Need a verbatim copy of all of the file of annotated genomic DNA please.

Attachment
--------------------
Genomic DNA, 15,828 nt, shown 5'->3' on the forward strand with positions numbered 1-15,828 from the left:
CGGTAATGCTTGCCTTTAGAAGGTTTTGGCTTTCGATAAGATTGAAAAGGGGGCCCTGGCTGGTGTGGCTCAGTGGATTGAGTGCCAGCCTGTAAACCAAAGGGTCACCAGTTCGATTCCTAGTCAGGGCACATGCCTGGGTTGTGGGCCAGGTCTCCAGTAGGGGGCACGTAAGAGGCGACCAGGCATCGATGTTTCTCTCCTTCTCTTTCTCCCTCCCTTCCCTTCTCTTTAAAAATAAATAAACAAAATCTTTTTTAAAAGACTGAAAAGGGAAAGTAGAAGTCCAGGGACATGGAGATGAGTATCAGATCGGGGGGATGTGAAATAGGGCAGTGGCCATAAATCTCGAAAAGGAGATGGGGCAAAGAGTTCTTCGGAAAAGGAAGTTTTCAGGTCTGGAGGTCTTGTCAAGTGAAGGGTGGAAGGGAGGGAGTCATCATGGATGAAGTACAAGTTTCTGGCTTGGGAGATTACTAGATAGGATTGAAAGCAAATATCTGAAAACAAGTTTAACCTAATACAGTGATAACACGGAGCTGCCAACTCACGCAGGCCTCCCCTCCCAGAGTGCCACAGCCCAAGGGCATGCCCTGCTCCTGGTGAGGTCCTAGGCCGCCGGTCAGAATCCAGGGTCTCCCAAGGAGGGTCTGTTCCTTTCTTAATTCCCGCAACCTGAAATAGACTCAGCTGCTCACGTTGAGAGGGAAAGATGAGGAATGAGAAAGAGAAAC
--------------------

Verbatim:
Genomic DNA, 15,828 nt, shown 5'->3' on the forward strand with positions numbered 1-15,828 from the left:
CGGTAATGCTTGCCTTTAGAAGGTTTTGGCTTTCGATAAGATTGAAAAGGGGGCCCTGGCTGGTGTGGCTCAGTGGATTGAGTGCCAGCCTGTAAACCAAAGGGTCACCAGTTCGATTCCTAGTCAGGGCACATGCCTGGGTTGTGGGCCAGGTCTCCAGTAGGGGGCACGTAAGAGGCGACCAGGCATCGATGTTTCTCTCCTTCTCTTTCTCCCTCCCTTCCCTTCTCTTTAAAAATAAATAAACAAAATCTTTTTTAAAAGACTGAAAAGGGAAAGTAGAAGTCCAGGGACATGGAGATGAGTATCAGATCGGGGGGATGTGAAATAGGGCAGTGGCCATAAATCTCGAAAAGGAGATGGGGCAAAGAGTTCTTCGGAAAAGGAAGTTTTCAGGTCTGGAGGTCTTGTCAAGTGAAGGGTGGAAGGGAGGGAGTCATCATGGATGAAGTACAAGTTTCTGGCTTGGGAGATTACTAGATAGGATTGAAAGCAAATATCTGAAAACAAGTTTAACCTAATACAGTGATAACACGGAGCTGCCAACTCACGCAGGCCTCCCCTCCCAGAGTGCCACAGCCCAAGGGCATGCCCTGCTCCTGGTGAGGTCCTAGGCCGCCGGTCAGAATCCAGGGTCTCCCAAGGAGGGTCTGTTCCTTTCTTAATTCCCGCAACCTGAAATAGACTCAGCTGCTCACGTTGAGAGGGAAAGATGAGGAATGAGAAAGAGAAAC